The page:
(This article belongs to the Special Issue Pharmacists’ Role in the Management of Kidney Disease)
11 pages, 1633 KiB  
Article
Creating a Machine Learning Tool to Predict Acute Kidney Injury in African American Hospitalized Patients
by Sasha Pierre-Paul, Xiang S. Wang, Constance Mere and Dhakrit Rungkitwattanakul
Pharmacy 2022, 10(4), 68; https://doi.org/10.3390/pharmacy10040068 - 22 Jun 2022
Cited by 1 | Viewed by 2049
Abstract
Machine learning (ML) has been used to build high-performance prediction models in the past without considering race. African Americans (AA) are vulnerable to acute kidney injury (AKI) at a higher eGFR level than Caucasians. AKI increases mortality, length of hospital stays, and incidence [...] Read more.
Machine learning (ML) has been used to build high-performance prediction models in the past without considering race. African Americans (AA) are vulnerable to acute kidney injury (AKI) at a higher eGFR level than Caucasians. AKI increases mortality, length of hospital stays, and incidence of chronic kidney disease (CKD) and end-stage renal disease (ESRD). We aimed to establish an ML-based prediction model for the early identification of AKI in hospitalized AA patients by utilizing patient-specific factors in an ML algorithm to create a predictor tool. This is a single-center, retrospective chart review. We included participants 18 years or older and admitted to an urban academic medical center. Two hundred participants were included in the study. Our ML training set provided a result of 77% accuracy for the prediction of AKI given the attributes collected. For the test set, AKI was accurately predicted in 71% of participants. The clinical significance of this model can lead to great advancements in the care of AA patients and provide practitioners avenues to optimize their therapy of choice in AAs when given AKI risk ahead of time. Full article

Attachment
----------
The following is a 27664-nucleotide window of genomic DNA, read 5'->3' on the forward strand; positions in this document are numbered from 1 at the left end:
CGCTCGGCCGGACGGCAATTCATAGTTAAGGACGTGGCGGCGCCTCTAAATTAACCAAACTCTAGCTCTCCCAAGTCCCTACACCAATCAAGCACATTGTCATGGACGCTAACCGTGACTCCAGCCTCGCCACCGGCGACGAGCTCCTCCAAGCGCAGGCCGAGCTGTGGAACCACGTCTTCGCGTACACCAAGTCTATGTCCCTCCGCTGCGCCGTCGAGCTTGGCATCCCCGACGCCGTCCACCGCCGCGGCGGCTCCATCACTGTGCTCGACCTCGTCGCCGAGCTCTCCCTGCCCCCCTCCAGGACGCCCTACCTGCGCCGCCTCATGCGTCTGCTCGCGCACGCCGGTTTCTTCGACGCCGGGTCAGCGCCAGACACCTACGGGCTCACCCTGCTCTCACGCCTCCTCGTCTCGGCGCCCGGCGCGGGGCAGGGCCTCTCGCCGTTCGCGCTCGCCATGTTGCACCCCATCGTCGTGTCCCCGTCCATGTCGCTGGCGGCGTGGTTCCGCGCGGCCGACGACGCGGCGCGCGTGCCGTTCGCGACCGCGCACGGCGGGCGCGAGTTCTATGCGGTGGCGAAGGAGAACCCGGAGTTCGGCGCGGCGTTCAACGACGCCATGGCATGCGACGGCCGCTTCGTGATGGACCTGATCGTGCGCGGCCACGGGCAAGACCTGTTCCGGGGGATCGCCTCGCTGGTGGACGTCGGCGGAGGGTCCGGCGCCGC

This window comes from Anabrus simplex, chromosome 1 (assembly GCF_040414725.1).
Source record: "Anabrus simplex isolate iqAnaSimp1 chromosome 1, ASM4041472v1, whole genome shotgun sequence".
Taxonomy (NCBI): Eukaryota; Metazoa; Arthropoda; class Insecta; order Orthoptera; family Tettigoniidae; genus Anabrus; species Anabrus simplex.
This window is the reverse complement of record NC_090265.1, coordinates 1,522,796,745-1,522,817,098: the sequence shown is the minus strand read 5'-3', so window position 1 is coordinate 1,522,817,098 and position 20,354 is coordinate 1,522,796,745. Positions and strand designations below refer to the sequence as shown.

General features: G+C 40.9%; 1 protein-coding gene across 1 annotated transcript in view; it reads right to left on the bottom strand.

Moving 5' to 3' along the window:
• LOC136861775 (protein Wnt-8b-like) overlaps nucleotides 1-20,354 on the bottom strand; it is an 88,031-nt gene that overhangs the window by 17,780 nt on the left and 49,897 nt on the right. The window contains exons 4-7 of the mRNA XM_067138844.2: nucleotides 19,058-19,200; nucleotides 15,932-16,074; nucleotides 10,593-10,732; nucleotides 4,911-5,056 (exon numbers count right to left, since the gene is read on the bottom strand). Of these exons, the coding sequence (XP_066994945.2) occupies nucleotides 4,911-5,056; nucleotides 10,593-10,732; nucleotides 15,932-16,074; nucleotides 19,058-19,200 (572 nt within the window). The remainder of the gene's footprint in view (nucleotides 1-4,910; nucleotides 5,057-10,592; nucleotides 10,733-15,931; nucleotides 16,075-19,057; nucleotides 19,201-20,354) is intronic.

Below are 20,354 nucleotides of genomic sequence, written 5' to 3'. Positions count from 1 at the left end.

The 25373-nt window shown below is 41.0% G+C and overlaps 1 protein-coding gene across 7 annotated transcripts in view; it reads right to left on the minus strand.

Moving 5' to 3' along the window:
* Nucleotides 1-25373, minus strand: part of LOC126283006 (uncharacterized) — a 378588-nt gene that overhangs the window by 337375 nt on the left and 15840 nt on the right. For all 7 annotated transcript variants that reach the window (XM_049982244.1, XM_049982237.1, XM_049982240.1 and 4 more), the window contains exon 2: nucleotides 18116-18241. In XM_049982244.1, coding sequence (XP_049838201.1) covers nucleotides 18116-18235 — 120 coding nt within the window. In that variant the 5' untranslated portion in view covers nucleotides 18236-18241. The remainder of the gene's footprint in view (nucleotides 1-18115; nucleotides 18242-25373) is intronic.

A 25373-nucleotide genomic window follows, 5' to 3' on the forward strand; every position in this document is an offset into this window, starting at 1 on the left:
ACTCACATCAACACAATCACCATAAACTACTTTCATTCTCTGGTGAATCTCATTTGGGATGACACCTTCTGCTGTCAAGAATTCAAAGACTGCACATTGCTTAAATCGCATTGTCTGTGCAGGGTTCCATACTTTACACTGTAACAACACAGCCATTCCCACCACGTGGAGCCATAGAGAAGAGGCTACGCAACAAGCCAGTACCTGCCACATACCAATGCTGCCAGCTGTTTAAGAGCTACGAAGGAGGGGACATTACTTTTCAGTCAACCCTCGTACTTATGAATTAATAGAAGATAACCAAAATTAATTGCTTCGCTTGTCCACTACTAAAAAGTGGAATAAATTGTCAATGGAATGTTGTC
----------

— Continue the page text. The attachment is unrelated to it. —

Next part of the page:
(This article belongs to the Special Issue Pharmacists’ Role in the Management of Kidney Disease)
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Review

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11 pages, 866 KiB  
Review
The Pharmacist’s Role in Managing COVID-19 in Chronic Kidney Disease Patients: A Review of Existing Strategies and Future Implications
by Mohammed Salim Karattuthodi, Shabeer Ali Thorakkattil, Suhaj Abdulsalim, Sathvik Belagodu Sridhar, Sainul Abideen Parakkal, Savera Arain, Hafees Madathil, Ajmal Karumbaru Kuzhiyil, Mamdouh Mohammed Ahmed Ageeli and Mazhuvanchery Kesavan Unnikrishnan
Pharmacy 2022, 10(4), 94; https://doi.org/10.3390/pharmacy10040094 - 5 Aug 2022
Cited by 1 | Viewed by 3116
Abstract
The global burden of the COVID-19 pandemic has not only disrupted healthcare delivery but has also compromised patients’ access to healthcare on account of the scarcity of medications and trained healthcare professionals. COVID-19 has been particularly challenging for patient subpopulations constituting immunocompromised individuals, [...] Read more.
The global burden of the COVID-19 pandemic has not only disrupted healthcare delivery but has also compromised patients’ access to healthcare on account of the scarcity of medications and trained healthcare professionals. COVID-19 has been particularly challenging for patient subpopulations constituting immunocompromised individuals, geriatric patients, and those afflicted by chronic ailments. Reports indicate that diminished kidney function in chronic kidney disease (CKD) renders patients highly susceptible to complications during COVID-19 treatment. Pharmacists, being medication experts, have a significant role in making treatment decisions during COVID-19 infection. This article describes pharmacists’ interventions for monitoring and managing COVID-19 in patients with CKD. Given the massive increase in off-label use of medications to treat COVID-19, pharmacists can contribute substantially towards dosing decisions, reporting adverse medication events, and managing drug–drug interactions in COVID-19 patients suffering from CKD. In addition to traditional methods of delivering their services, the pharmacist should also adopt innovative tele-health systems to optimize patient care and ensure that patients receive safe and effective therapy during the pandemic. Full article